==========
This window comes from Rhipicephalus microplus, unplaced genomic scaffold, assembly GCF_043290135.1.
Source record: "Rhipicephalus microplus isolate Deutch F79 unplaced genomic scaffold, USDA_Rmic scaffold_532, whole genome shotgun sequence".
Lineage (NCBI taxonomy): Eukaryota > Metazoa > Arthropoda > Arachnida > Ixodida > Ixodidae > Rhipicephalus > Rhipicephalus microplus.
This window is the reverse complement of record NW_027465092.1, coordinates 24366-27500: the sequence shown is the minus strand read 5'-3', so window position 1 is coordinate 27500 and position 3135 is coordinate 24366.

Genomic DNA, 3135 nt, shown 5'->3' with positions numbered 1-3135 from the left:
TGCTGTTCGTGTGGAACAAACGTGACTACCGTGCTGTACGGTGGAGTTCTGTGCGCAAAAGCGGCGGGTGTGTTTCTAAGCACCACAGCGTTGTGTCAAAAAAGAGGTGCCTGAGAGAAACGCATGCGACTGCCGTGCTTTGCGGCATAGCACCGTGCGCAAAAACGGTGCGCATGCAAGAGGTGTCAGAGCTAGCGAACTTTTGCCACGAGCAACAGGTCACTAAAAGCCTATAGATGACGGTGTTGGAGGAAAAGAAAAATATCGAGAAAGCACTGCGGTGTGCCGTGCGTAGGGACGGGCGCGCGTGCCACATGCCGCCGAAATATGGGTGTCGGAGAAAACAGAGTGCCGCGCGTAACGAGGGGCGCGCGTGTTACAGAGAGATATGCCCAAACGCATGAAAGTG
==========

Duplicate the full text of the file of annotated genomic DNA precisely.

This window comes from Rhipicephalus microplus, unplaced genomic scaffold, assembly GCF_043290135.1.
Source record: "Rhipicephalus microplus isolate Deutch F79 unplaced genomic scaffold, USDA_Rmic scaffold_532, whole genome shotgun sequence".
Lineage (NCBI taxonomy): Eukaryota > Metazoa > Arthropoda > Arachnida > Ixodida > Ixodidae > Rhipicephalus > Rhipicephalus microplus.
This window is the reverse complement of record NW_027465092.1, coordinates 24366-27500: the sequence shown is the minus strand read 5'-3', so window position 1 is coordinate 27500 and position 3135 is coordinate 24366.

Genomic DNA, 3135 nt, shown 5'->3' with positions numbered 1-3135 from the left:
TGCTGTTCGTGTGGAACAAACGTGACTACCGTGCTGTACGGTGGAGTTCTGTGCGCAAAAGCGGCGGGTGTGTTTCTAAGCACCACAGCGTTGTGTCAAAAAAGAGGTGCCTGAGAGAAACGCATGCGACTGCCGTGCTTTGCGGCATAGCACCGTGCGCAAAAACGGTGCGCATGCAAGAGGTGTCAGAGCTAGCGAACTTTTGCCACGAGCAACAGGTCACTAAAAGCCTATAGATGACGGTGTTGGAGGAAAAGAAAAATATCGAGAAAGCACTGCGGTGTGCCGTGCGTAGGGACGGGCGCGCGTGCCACATGCCGCCGAAATATGGGTGTCGGAGAAAACAGAGTGCCGCGCGTAACGAGGGGCGCGCGTGTTACAGAGAGATATGCCCAAACGCATGAAAGTG